Those who encouraged this look on uneasily. Recklessly and with false promises, they uncorked the bottle and released the Brexit genie.
Meanwhile, the Remainers prepare to flee or brace themselves to face a future at best uncertain, at worst catastrophic. A crypto-communist government waits in the wings, looking for an opportunity to seize power. This near-catatonic state of national navel-gazing is dangerous.
It must stop, and it needs leadership and purpose to stop it.
I cannot do much about the need for leadership, but I can encourage a sense of purpose. If Britain could only wake up to its strengths – the international respect in which it is held, its historic role as a counter-balance to an over-mighty European power, its leading position in NATO, its language, its rule of law, its convenient location on the Greenwich meridian and its currency – then it could regain its status as a leading world power while simultaneously increasing its importance in preserving the peace, and enhancing the prosperity of the European continent.
Did I say ‘currency’? Am I suggesting that the pound sterling, a currency historically prone to devaluation and weakness, is a ‘strength’? Yes, I am, and I will explain why.
At the end of the Second World War, the British pound was second only to the US dollar as a global reserve currency. A collection of countries as diverse as Iran and Australia, including much of the African continent and the Middle East and even parts of southern Europe, all linked their currencies directly to the Pound. This system was known as the Sterling Area. Within it, all currencies were freely convertible to sterling at fixed exchange rates. It lasted for 30 years and was abandoned in 1972 when it proved unequal to the oil price shocks of the time.
How is this relevant today? Well, I suggest that with the United States turning in on itself, and Germany increasingly dominant in Continental Europe, many countries seek a third alternative. The dollar works for the Americas, yes, but not worldwide. The euro, which is little less than the old Deutschmark in a different guise, may be suitable for France, Germany and Benelux, but it hinders many less prosperous European countries. Britain and its pound sterling offer the perfect compromise.
For let us not think that all is well in the Euro bloc. Greece, Malta, Cyprus, Italy, Portugal and Ireland are all suffering various degrees of economic discomfort caused by the traditionalist ‘dirigisme’ of the European Central Bank.
Certain countries, including Poland, have wisely stayed out of the euro, but let’s be honest, the Polish zloty hardly qualifies as a global currency. None of the countries I have mentioned is a natural ally of Germany. Folk memories are long, and friends beyond their immediate borders are needed. This is where Britain comes in.
For a country and its currency to prosper, it must be confident. Confidence breeds confidence. A confident Britain attracts investors, who appreciate its natural and historic advantages.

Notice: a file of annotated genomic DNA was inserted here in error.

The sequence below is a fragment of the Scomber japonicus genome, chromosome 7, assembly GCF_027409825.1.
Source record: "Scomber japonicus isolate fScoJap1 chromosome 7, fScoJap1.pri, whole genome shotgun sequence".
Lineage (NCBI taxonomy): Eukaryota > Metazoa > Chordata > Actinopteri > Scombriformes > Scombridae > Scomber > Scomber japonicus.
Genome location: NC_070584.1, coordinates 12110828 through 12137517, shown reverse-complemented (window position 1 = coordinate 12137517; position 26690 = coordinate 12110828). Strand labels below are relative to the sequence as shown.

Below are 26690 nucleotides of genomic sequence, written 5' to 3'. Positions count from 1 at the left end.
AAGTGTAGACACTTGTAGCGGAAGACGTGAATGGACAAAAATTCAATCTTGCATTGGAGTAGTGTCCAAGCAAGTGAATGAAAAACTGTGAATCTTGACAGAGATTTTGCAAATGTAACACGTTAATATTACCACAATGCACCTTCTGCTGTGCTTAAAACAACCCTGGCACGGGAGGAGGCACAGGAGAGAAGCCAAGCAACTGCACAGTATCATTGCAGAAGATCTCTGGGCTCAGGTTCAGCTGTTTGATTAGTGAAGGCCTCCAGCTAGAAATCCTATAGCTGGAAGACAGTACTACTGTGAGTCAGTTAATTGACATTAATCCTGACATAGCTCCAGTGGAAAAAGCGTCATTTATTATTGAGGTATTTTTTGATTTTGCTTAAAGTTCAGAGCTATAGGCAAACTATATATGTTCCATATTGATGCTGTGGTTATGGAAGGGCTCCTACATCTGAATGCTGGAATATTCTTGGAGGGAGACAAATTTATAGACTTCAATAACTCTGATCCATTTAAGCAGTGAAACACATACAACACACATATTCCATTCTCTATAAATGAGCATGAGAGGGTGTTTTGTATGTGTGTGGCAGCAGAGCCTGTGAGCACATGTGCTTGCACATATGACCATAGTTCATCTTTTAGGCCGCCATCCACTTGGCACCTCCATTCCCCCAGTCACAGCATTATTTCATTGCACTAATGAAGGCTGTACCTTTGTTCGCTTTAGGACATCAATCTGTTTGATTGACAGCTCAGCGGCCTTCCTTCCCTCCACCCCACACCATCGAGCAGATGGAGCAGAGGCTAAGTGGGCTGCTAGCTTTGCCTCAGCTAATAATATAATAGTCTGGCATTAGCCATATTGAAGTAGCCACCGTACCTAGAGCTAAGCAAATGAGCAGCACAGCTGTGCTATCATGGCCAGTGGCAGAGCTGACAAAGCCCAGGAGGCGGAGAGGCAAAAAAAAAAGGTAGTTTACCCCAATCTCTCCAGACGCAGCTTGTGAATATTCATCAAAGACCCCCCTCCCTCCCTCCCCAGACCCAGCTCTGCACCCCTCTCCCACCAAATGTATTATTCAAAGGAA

Brexit has induced a worrying pessimism, a Brexit brought on not by underlying weaknesses, but by “knaves making a trap for fools”, to quote from Kipling’s If.
Even so, I suggest there would have been no Brexit had Germany not frightened many UK voters by its uncontrolled admission of approximately one million refugees in 2015, and had weaker EU members like Austria, Cyprus and Malta, all historically hostile to the Ottoman but fearful of the Franco-German axis, spoken out and nailed the lie that Turkey would soon be joining.
I was sorry Britain voted to leave the EU, but that is in the past now. It is time to seize the opportunity to restore Britain to its position as the great European alternative.
In the words of Winston Churchill “We should brace ourselves to our task”: not, thankfully, to wage war, nor to sit around in a welter of moping self-pity, but to restore the nation’s status as a great liberal economic powerhouse, leading our historic European allies, attracting investors from worldwide and providing them all with a safe, stable alternative.
A re-launched Sterling Area, with the member countries of southern Europe exiting the euro in favour of resurrected national currencies – ‘new’ drachmas, lires, escudos, pesetas and so on – linked to and supported by the British pound, could be the key to this. With the New Sterling Area resolutely economic and non-political, dare I suggest that even Turkey could be a candidate for membership?
Some readers will dismiss this idea as unworkable, ridiculous or even a ‘spoof’. Unworkable? Possibly. Ridiculous or a ‘spoof’? It is neither. We live in a time of fracturing conventionality.
Orthodox thinking is increasingly challenged. Extraordinary circumstances require extraordinary measures. The crowns of global leadership are lying in the gutter. Let Britain pick one up, put it on and start leading.